The Other Side of the Argument: Child Safety
As a former law enforcement investigator on the Internet Crimes Against Children Task Force, I can assure you that proliferation of CSAM images across the internet is a real problem. While doing this work also in the private sector, I’m sometimes asked how law enforcement knows that the images are of children and not simply people in their upper-teens who could easily be mistaken for someone over 18. They know. The most egregious examples of CSAM material involve infants and toddlers in sexually exploitative scenarios that no investigator can ever un-see. These images are by-in-large not questionable in age or physical development. They are small children, even sometimes babies. Are there exceptions to this? Yes. Teens who possess smart devices also possess the ability to make their own images and share them with whomever they wish, particularly if their parent/guardian is not tech-savvy or they have not been taught the impact that the decision to share explicit photos can be long-lasting when it comes to the internet. These images sometimes become part of criminal investigations as well, and they can be added to the CSAM database if the correct criteria and procedures are in place.
So why is Apple’s decision generally a good one for law enforcement? The approach that investigators take with CSAM images is that a child is victimized every time these images are viewed or shared. This then requires law enforcement investigation and intervention to help stem the flow of these images across the internet and decrease child sexual exploitation. Apple’s cooperation in this mission opens a door not previously available without another third-party alerting NCMEC of images potentially stored on a device. Additionally, with the proliferation of human trafficking, particularly of missing children, Apple’s new policy gives law enforcement another tool in the proverbial toolbox to help track down and locate missing children.
The argument that this practice goes against 4th Amendment protections against unreasonable search & seizure is a compelling one. But there are some arguments to the contrary. First, no one has a Constitutional right to own an iPhone. If you don’t like Apple’s new policy, switch to Android. Second, whenever we get a new i-Device (iPhone, iPad, iPod, etc.), we are prompted to “Agree” to Apple’s terms of service in the EULA, and this is in perpetuity for the time we use their software and hardware. It is Apple’s discretion to change or updated the terms of this policy, as they have done recently with implementation of this new practice. In short, we gave them permission to do this. Finally, an argument can be made that while Apple’s practice for detecting CSAM images goes a half-step beyond other ESPs, the protection of children from sexual exploitation is worth whatever freedom we give up. There is a tried & true adage that liberty and security rarely go hand-in-hand. We frequently give up liberty for security. Been to the airport lately?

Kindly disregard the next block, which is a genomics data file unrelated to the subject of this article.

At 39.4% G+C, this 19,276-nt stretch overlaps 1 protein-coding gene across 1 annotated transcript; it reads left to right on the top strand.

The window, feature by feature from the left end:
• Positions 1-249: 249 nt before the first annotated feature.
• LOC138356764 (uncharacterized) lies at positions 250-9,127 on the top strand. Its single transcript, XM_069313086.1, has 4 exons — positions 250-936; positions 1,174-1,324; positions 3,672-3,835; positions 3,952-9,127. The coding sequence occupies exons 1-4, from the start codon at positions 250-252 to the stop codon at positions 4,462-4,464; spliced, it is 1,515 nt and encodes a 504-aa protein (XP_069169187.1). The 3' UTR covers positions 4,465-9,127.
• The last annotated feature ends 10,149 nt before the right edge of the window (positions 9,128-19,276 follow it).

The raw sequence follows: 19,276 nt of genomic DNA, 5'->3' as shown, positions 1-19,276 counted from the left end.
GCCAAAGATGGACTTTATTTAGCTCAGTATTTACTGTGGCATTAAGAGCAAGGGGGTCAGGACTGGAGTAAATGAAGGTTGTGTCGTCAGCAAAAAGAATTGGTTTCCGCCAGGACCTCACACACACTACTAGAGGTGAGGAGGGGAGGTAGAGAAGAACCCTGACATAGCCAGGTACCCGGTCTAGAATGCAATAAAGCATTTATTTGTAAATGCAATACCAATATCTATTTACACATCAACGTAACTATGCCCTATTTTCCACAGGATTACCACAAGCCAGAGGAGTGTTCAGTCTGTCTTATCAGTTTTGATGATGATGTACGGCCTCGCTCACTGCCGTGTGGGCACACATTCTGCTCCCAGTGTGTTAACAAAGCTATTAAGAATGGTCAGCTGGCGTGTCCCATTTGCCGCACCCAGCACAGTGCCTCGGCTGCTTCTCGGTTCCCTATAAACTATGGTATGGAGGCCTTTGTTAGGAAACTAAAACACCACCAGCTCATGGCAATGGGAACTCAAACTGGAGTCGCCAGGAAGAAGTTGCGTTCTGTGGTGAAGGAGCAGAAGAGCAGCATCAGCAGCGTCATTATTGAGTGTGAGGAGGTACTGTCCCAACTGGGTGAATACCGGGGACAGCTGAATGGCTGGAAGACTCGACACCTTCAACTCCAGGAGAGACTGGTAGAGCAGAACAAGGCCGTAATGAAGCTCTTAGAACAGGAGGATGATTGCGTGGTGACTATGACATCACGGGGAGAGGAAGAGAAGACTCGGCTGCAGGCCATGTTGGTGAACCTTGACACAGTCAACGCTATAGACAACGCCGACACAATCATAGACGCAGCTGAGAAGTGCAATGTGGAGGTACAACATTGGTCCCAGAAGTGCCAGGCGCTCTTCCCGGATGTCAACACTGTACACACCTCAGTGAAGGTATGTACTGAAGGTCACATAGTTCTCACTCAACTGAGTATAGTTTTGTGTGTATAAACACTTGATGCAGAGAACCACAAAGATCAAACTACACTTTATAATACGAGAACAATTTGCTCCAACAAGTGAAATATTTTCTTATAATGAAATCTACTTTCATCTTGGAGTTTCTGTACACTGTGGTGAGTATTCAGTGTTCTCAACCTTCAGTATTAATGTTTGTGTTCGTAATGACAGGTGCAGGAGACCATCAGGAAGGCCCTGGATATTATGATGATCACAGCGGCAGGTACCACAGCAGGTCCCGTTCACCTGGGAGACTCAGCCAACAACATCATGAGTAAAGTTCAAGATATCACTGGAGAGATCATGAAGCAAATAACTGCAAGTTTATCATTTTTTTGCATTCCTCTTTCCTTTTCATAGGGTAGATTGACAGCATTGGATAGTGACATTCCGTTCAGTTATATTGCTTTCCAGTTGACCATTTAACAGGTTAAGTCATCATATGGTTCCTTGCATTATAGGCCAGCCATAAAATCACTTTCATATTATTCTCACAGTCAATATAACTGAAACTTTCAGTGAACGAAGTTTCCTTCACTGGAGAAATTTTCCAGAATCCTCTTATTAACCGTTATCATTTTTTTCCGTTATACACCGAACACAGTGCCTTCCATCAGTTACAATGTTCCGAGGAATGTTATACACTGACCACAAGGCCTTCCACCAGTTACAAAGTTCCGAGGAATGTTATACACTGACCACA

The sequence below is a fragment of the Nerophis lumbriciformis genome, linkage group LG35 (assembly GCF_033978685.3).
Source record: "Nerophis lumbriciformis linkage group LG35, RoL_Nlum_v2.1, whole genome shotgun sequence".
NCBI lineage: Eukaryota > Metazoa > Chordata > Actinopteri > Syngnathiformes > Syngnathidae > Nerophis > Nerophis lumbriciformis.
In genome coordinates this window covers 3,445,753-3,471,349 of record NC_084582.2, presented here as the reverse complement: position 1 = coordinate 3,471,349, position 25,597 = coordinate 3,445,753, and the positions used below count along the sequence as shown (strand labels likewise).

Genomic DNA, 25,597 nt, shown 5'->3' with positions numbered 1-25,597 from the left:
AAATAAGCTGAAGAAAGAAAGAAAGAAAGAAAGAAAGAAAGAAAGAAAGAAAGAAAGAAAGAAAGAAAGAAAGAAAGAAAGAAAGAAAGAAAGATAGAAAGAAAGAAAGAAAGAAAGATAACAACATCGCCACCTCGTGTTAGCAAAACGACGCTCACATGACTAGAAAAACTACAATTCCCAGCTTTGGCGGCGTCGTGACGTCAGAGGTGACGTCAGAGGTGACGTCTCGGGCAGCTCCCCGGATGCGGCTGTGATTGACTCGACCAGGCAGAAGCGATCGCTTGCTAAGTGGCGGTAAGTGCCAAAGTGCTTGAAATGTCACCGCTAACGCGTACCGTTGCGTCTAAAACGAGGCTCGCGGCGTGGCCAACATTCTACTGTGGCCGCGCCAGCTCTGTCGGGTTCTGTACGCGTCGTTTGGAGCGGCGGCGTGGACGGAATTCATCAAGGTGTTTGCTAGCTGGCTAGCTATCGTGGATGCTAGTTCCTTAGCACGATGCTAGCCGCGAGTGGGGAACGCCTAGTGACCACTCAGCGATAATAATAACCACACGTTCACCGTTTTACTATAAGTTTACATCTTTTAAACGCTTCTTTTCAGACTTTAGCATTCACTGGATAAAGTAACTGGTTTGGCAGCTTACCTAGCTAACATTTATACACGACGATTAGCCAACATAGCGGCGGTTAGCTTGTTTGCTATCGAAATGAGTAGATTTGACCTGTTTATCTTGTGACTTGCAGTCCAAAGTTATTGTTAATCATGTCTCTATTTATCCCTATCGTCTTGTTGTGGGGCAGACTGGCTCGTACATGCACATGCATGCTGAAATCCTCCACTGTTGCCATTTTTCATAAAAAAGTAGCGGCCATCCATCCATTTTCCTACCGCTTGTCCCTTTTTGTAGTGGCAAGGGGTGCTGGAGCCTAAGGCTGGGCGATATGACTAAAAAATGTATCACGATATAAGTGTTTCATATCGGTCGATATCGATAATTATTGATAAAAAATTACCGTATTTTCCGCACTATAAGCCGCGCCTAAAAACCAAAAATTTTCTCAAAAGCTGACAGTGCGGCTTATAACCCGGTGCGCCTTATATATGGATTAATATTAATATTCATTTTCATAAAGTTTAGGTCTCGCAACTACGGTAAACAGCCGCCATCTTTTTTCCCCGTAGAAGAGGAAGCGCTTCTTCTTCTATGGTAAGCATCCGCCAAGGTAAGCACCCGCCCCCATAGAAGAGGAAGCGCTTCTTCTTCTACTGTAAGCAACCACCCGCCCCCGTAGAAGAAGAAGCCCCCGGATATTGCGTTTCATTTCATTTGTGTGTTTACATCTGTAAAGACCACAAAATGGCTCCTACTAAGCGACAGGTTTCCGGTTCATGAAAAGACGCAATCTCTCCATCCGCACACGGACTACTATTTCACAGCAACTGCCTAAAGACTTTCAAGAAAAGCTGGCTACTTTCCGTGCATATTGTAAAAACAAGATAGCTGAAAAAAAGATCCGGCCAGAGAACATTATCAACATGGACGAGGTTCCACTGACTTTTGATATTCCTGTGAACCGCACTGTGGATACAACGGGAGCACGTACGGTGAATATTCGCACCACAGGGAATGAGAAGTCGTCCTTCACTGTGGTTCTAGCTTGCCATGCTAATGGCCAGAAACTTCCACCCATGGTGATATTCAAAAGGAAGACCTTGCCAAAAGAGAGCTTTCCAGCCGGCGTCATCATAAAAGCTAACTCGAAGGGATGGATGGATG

Finally, the argument was also brought up about mistaken identification of traders of CSAM images through this new process. If we take Apple’s statement at face-value, there is a one in “one trillion chance per year” that this could happen, meaning it is far less than statistically insignificant. I’m also quite certain the army of Legal Counsel at Apple have thoroughly reviewed and signed-off on this practice.
Wrapping It Up
This is a hot topic that won’t soon go away. Apple has caught heat many times for many different approaches over the years and this is just the latest measure to garner such attention. It is ultimately up to us as the consumers of Apple to decide… Do we want to give up a tiny bit of privacy (for now) in furtherance of the mission to stem the flow of child sex abuse images or do we care more about privacy over the content of our devices? It’s a personal choice and fortunately, we still have the freedom to choose in the United States!
NOTE: Article with additional information published on 8/9/2021: https://www-bbc-com.cdn.ampproject.org/c/s/www.bbc.com/news/technology-58145943.amp
Patrick J. Siewert
Founder & Principal Consultant
Professional Digital Forensic Consulting, LLC
Virginia DCJS #11-14869
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About the Author:
Patrick Siewert is the Founder & Principal Consultant of Pro Digital Forensic Consulting, based in Richmond, Virginia (USA). In 15 years of law enforcement, he investigated hundreds of high-tech crimes to precedent-setting results and continues to support litigation cases and corporations in his digital forensic practice. Patrick is a graduate of SCERS & BCERT and holds several vendor-neutral and specific certifications in the field of digital forensics and high-tech investigation and is a court-certified expert witness. He continues to hone his digital forensic expertise in the private sector while growing his consulting & investigation business servicing litigators and their clients, professional investigators and corporations, while keeping in touch with the public safety community as a Law Enforcement Instructor.